Friday, October 8, 2010

Growing and Using Worm Farms for Fantastic Organic Growth!

In a recent post I spoke about how I have a worm farm for my garden. I am so thrilled with mine and the growth it makes in my garden I just have to come and tell you what it does for my garden.

The little Blue and Black box is my current worm farm.
 That small blue and black box holds my very first set of Tiger Worms and they are really getting through my scraps etc.
I will show you a new photo now of these 2 gardens less than 6 weeks after this photo was taken, and only 1 week after the 1st feeding with juice from the worms.
It made a huge difference. I deliberately kept my garden at the front of my home free of worm juice just for this time so everyone could see what a huge diference they make to your gardens.

Those worms are totally amazing!! The amount of kitchen food and cardboard or paper they get through is absolutely fantastic. They are so voracious.
I am truly lost ofr descriptive words. They do such a wonderful job. They turn all my kitchen waste into fantastic soil and mulch for my whole garden.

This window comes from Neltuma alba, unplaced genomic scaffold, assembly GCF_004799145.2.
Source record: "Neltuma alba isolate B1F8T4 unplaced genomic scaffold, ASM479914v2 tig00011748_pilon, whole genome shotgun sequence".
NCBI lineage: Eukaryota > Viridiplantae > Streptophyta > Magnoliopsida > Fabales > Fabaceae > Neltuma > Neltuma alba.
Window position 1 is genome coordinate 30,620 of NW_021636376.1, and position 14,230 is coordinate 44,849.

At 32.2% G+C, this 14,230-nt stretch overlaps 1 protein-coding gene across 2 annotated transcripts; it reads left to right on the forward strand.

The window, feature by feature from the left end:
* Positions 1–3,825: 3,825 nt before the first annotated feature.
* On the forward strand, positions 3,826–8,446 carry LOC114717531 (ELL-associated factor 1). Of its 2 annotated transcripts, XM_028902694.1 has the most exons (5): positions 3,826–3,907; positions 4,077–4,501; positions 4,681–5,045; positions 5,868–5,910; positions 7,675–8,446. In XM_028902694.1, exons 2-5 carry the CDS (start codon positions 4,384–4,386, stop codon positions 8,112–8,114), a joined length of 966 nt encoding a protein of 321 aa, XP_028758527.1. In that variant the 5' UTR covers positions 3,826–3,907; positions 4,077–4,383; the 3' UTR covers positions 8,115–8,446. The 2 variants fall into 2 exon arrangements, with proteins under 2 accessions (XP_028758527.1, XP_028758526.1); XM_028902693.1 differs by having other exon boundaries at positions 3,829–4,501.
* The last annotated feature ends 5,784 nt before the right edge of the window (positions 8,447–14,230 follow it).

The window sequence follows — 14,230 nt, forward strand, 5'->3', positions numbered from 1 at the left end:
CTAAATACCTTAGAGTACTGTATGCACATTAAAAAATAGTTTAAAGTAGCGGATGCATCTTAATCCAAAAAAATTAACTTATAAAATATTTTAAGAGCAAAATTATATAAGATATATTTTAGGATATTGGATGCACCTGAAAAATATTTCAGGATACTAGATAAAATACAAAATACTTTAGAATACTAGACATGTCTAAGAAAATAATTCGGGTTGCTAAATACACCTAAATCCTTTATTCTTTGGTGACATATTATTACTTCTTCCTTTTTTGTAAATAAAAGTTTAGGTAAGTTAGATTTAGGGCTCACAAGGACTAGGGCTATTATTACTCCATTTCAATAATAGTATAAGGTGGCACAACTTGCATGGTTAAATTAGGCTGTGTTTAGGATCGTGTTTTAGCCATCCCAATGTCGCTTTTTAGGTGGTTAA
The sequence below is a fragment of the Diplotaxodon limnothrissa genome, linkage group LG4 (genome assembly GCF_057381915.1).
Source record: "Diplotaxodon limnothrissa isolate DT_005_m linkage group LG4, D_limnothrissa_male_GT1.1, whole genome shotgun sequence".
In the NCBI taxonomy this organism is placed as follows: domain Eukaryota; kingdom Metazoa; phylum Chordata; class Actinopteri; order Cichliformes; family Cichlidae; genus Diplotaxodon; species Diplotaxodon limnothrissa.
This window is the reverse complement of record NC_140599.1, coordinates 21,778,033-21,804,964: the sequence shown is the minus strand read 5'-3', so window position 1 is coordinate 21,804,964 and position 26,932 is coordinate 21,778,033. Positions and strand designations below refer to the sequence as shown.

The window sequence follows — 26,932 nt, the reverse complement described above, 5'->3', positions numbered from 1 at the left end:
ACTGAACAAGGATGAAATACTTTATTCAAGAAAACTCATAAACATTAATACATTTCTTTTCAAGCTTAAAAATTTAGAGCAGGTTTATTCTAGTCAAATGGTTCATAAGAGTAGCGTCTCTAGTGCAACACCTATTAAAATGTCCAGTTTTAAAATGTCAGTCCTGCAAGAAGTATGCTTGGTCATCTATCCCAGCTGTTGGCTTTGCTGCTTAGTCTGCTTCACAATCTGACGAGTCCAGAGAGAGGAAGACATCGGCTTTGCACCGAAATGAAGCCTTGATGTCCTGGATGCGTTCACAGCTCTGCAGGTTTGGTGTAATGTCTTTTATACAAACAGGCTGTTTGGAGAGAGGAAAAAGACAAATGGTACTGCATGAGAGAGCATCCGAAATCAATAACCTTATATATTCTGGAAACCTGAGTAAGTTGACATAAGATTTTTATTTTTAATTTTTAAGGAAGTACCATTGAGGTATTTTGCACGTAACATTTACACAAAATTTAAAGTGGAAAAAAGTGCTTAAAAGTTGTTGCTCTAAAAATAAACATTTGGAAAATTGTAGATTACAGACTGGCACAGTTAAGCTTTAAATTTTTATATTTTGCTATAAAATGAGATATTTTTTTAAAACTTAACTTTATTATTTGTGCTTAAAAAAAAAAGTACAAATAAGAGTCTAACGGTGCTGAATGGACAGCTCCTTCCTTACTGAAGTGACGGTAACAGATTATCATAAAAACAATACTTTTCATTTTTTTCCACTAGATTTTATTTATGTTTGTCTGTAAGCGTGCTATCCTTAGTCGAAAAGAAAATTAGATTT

All they require is that I give them a bit of warmth, some rain at times, not too cold, and heaps of food scraps, and also approximately 1 3rd of their diet needs to be cardboard or paper.

You wouldn't guess it would you? They actually look like ordinary worms but they not at all. These are called Tiger Worms, or Red Wigglers in some parts of the Northern Hemsiphere.

I have succeeded in finding an excellent book regarding the growing and using of Worms for enriching your gardens.

It is called "The Business & Biology Of Raising Earthworms"
This book itemizes the types and their separate needs food wise etc.
It is truly a fascinating book.
Worm castings are what we receive for our gardens as they chomp their way through our left-overs.
You see there is a use for everything if we use it correctly.
Imagine how much less we would need i landfills if folks used even half their home scraps etc and amde good garden compost and mulch from it?

I never had much interest in worm Farming until a couple of years back when I dabbled at it and ahd a little go at it. I wasnt very successful, mainly becuase I was too hasty in my desire to get it going completely, and also didn't ask for advice either.
We really do need to know their requirements to be successful. Like any farming. (smile)

1 comment:

  1. Hi! Great info, I have been thinking about starting the worm business for my garden needs, I will be looking for that book, to help me get started.
    Thanks for all the great info